Well, OK, I guess it did happen. I am not a lawyer, but thirty citations per month might seems like a pretty specific number to me, but apparently, it's not. Maybe it's that range of numbers that makes it non-specific. Again, tomayto, tomahto.
...the focus is on productivity. The number of traffic citations issued by a patrol officer is one of many factors used as a means of determining whether a patrol officer is remaining busy.
So maybe the investigator agrees that officers are measured on the number of citations they issue, but if that's not the sole measure, then it's OK. Is that the argument now?
Or maybe, the number of traffic citations is just part of "productivity" that is the real focus. Is there an exception in state law if the count of citations is used for a putatively good purpose, like a productivity measure, and not for a bad purpose like revenue enhancement? Does that keep it legal? Don't call it a ticket quota, Call it a productivity measure and the City is home free? I don't see the distinction in the law myself. If it works that way, we are back to tomayto, tomahto again.
But why is "productivity" the measure anyway? Is "remaining busy" really the goal here? Isn't the real goal public safety? How do you measure that? Is "productivity" a good proxy for "public safety"? There's an old management rule: beware what you measure — that's what you'll get. Measure "productivity" by traffic stops, warnings, and citations and your officers will optimize traffic stops, warnings, and citations, regardless of whether they have any positive impact on public safety. It's an odd sort of measure where improving one number (officer productivity) makes the City's overall crime statistics look worse (e.g., more speeding). Find a better way to measure public safety.
Enough. As Councilmember Janet DePuy put it with satisfaction, this report puts this complaint to bed. DePuy is right, at least as far as the City Council is concerned. Officer Walker and I might not like the process used, the legal arguments used, the conclusions reached, but it is what it is.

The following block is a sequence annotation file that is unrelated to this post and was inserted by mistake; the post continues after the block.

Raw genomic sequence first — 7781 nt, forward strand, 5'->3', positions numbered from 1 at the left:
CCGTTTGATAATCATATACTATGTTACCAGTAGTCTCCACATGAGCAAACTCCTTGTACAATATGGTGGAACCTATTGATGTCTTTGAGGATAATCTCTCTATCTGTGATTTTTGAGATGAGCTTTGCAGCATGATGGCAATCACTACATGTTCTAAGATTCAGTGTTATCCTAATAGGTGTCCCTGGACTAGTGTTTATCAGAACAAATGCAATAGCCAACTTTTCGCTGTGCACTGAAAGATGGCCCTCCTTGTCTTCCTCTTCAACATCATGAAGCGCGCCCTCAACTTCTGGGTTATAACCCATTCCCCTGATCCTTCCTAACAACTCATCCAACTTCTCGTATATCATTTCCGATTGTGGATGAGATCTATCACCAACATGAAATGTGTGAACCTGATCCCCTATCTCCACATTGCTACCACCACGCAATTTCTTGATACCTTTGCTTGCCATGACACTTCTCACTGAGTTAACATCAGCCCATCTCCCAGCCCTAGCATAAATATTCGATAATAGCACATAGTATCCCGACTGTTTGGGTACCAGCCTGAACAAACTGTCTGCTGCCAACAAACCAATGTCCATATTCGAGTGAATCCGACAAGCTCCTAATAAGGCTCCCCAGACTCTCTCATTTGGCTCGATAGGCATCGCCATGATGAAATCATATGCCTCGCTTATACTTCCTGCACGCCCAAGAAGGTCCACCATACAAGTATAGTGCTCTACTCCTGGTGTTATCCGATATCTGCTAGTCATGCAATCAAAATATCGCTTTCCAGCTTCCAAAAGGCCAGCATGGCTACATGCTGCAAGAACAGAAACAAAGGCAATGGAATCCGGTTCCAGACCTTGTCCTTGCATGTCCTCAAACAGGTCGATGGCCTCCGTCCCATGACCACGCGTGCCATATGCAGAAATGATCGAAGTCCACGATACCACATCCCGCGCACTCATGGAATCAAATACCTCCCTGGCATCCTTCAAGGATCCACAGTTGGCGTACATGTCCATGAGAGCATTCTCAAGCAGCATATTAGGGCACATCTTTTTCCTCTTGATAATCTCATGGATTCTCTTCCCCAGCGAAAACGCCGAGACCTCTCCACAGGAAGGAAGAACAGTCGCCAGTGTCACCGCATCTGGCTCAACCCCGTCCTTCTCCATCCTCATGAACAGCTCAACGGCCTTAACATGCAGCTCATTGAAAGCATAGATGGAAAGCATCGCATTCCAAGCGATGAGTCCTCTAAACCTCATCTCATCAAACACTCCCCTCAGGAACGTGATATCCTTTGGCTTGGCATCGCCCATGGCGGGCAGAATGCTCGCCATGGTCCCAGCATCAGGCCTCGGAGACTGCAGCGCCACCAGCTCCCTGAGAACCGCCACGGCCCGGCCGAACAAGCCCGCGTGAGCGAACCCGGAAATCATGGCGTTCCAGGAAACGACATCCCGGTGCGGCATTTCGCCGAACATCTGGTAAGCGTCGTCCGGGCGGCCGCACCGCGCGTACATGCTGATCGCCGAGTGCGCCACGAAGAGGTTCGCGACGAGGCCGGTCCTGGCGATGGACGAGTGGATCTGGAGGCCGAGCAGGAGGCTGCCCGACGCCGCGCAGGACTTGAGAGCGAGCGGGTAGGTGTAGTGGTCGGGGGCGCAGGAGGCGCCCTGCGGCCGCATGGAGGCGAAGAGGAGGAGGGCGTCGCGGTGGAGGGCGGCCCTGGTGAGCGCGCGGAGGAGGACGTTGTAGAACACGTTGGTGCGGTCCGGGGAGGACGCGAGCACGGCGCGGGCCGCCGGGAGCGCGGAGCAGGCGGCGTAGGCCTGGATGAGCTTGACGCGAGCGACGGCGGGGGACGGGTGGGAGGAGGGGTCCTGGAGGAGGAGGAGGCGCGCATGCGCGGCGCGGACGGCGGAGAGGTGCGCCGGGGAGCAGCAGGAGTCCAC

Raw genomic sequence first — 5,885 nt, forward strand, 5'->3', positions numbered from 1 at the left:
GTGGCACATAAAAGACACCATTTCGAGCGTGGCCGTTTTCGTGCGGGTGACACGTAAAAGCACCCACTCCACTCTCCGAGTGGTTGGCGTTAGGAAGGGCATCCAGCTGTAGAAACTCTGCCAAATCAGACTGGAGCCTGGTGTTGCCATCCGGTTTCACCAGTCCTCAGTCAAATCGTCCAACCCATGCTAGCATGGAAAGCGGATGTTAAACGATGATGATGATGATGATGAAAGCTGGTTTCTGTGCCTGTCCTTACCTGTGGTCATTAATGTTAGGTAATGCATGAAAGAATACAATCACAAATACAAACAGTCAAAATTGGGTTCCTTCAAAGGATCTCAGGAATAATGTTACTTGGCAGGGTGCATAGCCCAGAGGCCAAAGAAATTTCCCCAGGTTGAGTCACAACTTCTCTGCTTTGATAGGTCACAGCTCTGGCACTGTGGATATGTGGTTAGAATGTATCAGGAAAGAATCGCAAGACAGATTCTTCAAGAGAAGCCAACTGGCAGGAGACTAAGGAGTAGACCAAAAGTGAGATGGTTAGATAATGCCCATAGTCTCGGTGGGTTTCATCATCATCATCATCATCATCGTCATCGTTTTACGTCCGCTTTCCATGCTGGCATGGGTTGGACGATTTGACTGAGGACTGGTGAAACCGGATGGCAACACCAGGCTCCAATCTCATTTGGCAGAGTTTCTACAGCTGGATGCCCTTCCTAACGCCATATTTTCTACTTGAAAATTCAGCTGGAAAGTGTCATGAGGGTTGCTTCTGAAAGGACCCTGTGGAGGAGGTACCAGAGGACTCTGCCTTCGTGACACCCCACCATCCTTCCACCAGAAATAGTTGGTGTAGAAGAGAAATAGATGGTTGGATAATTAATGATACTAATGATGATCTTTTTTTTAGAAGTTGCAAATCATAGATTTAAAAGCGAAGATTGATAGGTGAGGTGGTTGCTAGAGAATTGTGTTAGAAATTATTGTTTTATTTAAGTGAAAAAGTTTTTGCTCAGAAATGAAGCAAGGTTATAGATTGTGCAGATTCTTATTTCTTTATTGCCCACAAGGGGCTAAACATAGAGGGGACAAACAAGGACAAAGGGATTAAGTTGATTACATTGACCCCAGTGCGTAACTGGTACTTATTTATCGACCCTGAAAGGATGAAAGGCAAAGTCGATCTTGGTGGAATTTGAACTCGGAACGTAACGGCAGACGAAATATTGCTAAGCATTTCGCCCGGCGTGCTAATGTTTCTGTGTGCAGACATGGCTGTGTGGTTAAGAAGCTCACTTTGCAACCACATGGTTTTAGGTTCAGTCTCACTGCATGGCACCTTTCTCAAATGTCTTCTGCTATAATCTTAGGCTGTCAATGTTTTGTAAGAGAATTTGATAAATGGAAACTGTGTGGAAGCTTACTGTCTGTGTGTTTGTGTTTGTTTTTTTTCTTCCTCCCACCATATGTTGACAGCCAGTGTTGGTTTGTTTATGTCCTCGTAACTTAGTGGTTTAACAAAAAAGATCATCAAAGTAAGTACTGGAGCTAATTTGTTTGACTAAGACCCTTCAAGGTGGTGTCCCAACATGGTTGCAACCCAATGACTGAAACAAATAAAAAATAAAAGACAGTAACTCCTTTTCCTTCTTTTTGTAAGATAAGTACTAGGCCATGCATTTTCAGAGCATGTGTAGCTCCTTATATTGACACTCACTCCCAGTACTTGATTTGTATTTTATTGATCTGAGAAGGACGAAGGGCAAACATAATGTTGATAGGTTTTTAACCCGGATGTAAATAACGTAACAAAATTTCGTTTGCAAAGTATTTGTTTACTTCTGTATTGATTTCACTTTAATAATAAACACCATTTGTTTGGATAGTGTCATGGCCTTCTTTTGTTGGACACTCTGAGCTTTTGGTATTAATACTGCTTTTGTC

I was more satisfied with how Councilmember Joe Corcoran put it. He said the technical legality of the Richardson Police Department's practices are one thing. Whether those practices need review and improvement is another thing altogether. Chief Gary Tittle himself apparently saw the need for that already and ended the council meeting by announcing changes to the way the department will conduct bi-monthly inspections. The department will change to a quarterly coaching session using a broad number of statistical categories. The coaching will be consistent across all shifts and all supervisors in patrol.
So, no admission of illegality, but a commitment to change the system to make it better. Maybe we should take that as a minor victory for Officer Walker. Time will tell. It would have been nice if the City Council had asked Chief Tittle to return in, say, six months and brief the City Council on how his reforms have been received by the rank and file. We'll probably hear that regardless.
OK, I still promise another part to my own report, one focusing on things we learned about our City Council. Stay tuned.